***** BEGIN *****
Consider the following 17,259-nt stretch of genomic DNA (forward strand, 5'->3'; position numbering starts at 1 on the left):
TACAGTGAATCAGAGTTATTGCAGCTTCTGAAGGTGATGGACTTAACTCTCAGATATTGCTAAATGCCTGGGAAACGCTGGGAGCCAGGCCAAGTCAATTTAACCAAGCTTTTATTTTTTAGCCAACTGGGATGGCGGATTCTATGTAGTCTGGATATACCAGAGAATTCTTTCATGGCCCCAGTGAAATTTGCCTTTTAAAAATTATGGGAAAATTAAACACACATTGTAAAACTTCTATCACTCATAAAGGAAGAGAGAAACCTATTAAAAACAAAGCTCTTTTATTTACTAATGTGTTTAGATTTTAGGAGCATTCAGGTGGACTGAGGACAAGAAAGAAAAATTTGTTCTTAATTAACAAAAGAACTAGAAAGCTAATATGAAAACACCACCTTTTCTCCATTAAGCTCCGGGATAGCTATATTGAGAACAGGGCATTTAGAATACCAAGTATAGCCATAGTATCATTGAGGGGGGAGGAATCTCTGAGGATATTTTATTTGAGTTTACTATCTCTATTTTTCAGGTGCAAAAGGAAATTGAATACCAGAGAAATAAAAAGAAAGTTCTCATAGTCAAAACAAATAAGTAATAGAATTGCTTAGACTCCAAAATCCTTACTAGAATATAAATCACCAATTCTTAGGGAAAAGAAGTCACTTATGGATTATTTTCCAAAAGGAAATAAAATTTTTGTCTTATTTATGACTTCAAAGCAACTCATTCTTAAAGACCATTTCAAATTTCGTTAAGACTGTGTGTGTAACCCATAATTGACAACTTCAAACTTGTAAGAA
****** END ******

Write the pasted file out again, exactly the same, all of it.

Consider the following 17,259-nt stretch of genomic DNA (forward strand, 5'->3'; position numbering starts at 1 on the left):
TACAGTGAATCAGAGTTATTGCAGCTTCTGAAGGTGATGGACTTAACTCTCAGATATTGCTAAATGCCTGGGAAACGCTGGGAGCCAGGCCAAGTCAATTTAACCAAGCTTTTATTTTTTAGCCAACTGGGATGGCGGATTCTATGTAGTCTGGATATACCAGAGAATTCTTTCATGGCCCCAGTGAAATTTGCCTTTTAAAAATTATGGGAAAATTAAACACACATTGTAAAACTTCTATCACTCATAAAGGAAGAGAGAAACCTATTAAAAACAAAGCTCTTTTATTTACTAATGTGTTTAGATTTTAGGAGCATTCAGGTGGACTGAGGACAAGAAAGAAAAATTTGTTCTTAATTAACAAAAGAACTAGAAAGCTAATATGAAAACACCACCTTTTCTCCATTAAGCTCCGGGATAGCTATATTGAGAACAGGGCATTTAGAATACCAAGTATAGCCATAGTATCATTGAGGGGGGAGGAATCTCTGAGGATATTTTATTTGAGTTTACTATCTCTATTTTTCAGGTGCAAAAGGAAATTGAATACCAGAGAAATAAAAAGAAAGTTCTCATAGTCAAAACAAATAAGTAATAGAATTGCTTAGACTCCAAAATCCTTACTAGAATATAAATCACCAATTCTTAGGGAAAAGAAGTCACTTATGGATTATTTTCCAAAAGGAAATAAAATTTTTGTCTTATTTATGACTTCAAAGCAACTCATTCTTAAAGACCATTTCAAATTTCGTTAAGACTGTGTGTGTAACCCATAATTGACAACTTCAAACTTGTAAGAA